1998 STUDY

A study was commissioned in 1998 to evaluate the role of the organization in promoting "asset-development" among its students. Conducted by Scott Simpson, Ph.D. and Nancy Minear, Ph.D. of the University of California, Irvine, this study was based on the notion of the "resilient" child - a child with a set of developmental assets that promotes positive outcomes and inhibits risk taking behavior, and supports him or her in becoming a positive, healthy, and engaged adult.
The 1998 Study concluded that:
Our participants on average have 26 assets as compared to a national average for school-aged children of 16 assets.
Our participants have high levels of asset development, reflecting attitudes and resources that promote healthy development, including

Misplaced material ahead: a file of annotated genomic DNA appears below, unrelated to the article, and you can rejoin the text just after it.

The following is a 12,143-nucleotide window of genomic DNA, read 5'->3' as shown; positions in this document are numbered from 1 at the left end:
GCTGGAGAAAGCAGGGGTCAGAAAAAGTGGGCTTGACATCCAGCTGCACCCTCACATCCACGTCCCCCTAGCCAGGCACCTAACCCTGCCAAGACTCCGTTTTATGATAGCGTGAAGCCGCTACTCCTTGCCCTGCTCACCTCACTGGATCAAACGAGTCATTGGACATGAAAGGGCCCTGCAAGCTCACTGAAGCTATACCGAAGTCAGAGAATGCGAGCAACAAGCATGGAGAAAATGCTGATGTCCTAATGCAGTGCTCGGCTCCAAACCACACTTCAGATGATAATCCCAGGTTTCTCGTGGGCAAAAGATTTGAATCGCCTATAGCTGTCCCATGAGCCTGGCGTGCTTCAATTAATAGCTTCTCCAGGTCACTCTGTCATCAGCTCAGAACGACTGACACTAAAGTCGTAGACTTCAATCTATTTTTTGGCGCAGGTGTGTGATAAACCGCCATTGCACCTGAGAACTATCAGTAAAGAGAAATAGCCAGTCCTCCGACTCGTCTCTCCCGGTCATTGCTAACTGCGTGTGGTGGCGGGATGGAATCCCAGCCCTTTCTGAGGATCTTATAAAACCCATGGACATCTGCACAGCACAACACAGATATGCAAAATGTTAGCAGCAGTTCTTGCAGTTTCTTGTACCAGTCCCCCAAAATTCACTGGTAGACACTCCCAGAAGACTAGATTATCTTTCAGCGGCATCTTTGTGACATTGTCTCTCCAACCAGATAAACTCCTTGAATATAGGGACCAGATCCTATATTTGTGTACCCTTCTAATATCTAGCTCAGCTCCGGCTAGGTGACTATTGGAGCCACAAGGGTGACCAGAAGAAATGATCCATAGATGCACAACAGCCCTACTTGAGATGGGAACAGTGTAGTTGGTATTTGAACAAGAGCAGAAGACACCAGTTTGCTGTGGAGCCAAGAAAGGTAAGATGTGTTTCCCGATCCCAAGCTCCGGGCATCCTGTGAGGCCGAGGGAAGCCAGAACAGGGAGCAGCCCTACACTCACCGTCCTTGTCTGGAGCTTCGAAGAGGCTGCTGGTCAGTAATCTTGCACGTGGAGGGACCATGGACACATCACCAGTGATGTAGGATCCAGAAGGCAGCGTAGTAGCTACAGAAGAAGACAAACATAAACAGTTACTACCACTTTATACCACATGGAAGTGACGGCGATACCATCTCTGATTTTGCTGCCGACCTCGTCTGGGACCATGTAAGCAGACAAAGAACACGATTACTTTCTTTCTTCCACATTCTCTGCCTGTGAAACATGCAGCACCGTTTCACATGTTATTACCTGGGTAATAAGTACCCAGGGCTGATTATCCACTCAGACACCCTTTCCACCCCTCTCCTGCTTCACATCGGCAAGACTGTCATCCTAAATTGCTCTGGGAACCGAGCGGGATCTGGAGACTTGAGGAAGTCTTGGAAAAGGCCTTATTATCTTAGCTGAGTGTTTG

• Empowerment
  • Positive values
  • Family and community support   
  • Positive identity
  • Boundaries and expectations
  • Social competencies
  • Constructive use of time
  • Commitment to learning
  • Long-term participants have significantly more assets than short-term participants


The significant differences between long- and short-term participants in number of developmental assets argues strongly that the organization has a profound and positive effect on the lives of those children who join it, and that those effects are increased for children who stay at the organization for more than one year.